wherein the boot block code is executable to not perform the alternate boot task and to not disable the feature in response to detecting that the alternate boot path is not activated.
7. The electronic device of claim 5, wherein the alternate boot task is one or more of: error recovery, loading an alternate operating system, loading an Extensible Firmware Interface application, and loading a preboot application.
8. An electronic device comprising:
a persistent secondary storage;
a processor;
boot block code executable on the processor to perform an initial part of a boot procedure, wherein the boot block code is executable to perform an alternate boot task;
a persistent secondary storage access mechanism to, during the initial part of the boot procedure, disable a cache feature in the electronic device that prevents access to the persistent secondary storage such that the alternate boot task is able to access the persistent secondary storage; and
a controller that has an input, wherein the persistent secondary storage access mechanism is configured to activate the input of the controller to disable the cache feature.
9. The electronic device of claim 5, wherein after performing the alternate boot task, the persistent secondary storage access mechanism is configured to issue a command to enable the feature.
10. An article comprising at least one computer-readable storage medium containing instructions that upon execution cause an electronic device to:
execute a boot block code to perform an initial part of a boot procedure;
during the initial part of the boot procedure performed by the boot block code,
in response to determining that predetermined information is to be retrieved from a persistent secondary storage of the electronic device, execute an access code to cause a boot code to issue a command to a hardware controller to disable a feature that prevents access to the persistent secondary storage, and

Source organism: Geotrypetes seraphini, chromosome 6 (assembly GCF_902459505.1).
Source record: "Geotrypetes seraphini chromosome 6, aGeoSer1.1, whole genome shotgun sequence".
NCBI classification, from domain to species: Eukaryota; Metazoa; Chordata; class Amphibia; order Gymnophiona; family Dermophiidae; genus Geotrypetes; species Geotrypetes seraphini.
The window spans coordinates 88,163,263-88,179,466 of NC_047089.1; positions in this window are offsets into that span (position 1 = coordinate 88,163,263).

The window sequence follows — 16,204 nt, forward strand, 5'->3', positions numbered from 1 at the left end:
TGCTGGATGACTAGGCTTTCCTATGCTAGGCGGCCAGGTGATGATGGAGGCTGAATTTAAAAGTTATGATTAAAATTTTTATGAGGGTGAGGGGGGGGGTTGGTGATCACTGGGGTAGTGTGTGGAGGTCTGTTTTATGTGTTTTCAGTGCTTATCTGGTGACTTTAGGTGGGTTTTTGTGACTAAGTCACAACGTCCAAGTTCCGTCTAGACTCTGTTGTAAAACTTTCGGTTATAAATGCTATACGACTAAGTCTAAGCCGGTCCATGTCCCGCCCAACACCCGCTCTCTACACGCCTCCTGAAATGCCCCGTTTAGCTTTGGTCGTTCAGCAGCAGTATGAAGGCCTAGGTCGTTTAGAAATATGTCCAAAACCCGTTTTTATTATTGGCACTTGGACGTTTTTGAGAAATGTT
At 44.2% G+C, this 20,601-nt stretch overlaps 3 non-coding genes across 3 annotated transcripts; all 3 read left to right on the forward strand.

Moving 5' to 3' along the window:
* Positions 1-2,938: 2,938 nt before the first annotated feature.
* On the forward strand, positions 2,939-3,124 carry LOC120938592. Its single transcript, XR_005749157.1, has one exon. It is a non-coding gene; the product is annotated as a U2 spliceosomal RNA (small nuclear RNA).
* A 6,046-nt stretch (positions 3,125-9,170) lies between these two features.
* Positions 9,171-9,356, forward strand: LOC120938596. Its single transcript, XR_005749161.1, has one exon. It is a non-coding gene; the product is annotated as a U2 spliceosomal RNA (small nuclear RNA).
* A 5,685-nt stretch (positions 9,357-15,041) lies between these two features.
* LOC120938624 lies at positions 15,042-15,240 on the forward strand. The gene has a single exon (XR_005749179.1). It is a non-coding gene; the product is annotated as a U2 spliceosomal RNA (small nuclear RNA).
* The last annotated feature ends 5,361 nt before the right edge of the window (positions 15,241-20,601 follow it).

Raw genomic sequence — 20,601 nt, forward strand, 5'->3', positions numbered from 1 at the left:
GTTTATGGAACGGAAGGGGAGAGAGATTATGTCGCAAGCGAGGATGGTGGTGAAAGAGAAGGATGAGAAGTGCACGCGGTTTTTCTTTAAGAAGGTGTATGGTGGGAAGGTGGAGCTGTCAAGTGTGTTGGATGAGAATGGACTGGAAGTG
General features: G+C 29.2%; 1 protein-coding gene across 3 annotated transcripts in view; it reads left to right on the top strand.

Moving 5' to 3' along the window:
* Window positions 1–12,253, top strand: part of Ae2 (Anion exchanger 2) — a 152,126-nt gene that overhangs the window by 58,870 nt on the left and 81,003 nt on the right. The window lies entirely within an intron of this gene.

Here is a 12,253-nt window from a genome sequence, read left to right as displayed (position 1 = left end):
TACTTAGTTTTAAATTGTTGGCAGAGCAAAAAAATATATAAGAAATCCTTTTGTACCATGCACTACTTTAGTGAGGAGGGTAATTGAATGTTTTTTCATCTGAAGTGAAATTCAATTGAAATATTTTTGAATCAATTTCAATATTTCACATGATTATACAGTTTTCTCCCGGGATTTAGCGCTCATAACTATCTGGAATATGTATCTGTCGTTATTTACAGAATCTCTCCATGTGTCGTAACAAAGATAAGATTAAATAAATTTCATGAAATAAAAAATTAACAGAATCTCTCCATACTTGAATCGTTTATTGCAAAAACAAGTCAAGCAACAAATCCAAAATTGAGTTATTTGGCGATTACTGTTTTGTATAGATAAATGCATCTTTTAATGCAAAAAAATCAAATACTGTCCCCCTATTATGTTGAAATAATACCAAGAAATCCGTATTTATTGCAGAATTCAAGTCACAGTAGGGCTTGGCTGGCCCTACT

in response to determining that the predetermined information is not to be retrieved from the persistent secondary storage, enable the feature; and
during the initial part of the boot procedure performed by the boot block code, invoke code to perform a predetermined task, where the predetermined task is to access the persistent secondary storage to retrieve the predetermined information.
11. The article of claim 10, wherein invoking the code to perform the predetermined task comprises invoking the code to perform one or more of: error recovery, loading an alternate operating system, loading an Extensible Firmware Interface application, and loading a preboot application.
12. The electronic device of claim 8, wherein the controller is a southbridge controller.
13. The article of claim 10, wherein disabling the feature that prevents access to the persistent secondary storage comprises disabling a cache feature of the electronic device, wherein the cache feature includes cache memory to cache data of the persistent secondary storage, and wherein the cache feature prevents access to the persistent secondary storage until code is executed after the initial part of the boot procedure.
14. The method of claim 1, wherein disabling the cache feature prevents use of the cache memory.
15. The method of claim 1, wherein the persistent secondary storage includes at least one storage device, and wherein the cache feature prevents access of the at least one storage device during the boot block part of the boot procedure.
16. The electronic device of claim 5, wherein the persistent secondary storage includes at least one storage device, and wherein the feature including the cache memory prevents access to the at least one storage device during the initial part of the boot procedure.
17. The article of claim 13, wherein the persistent secondary storage includes at least one storage device, and wherein the cache feature prevents access of the at least one storage device during the initial part of the boot procedure.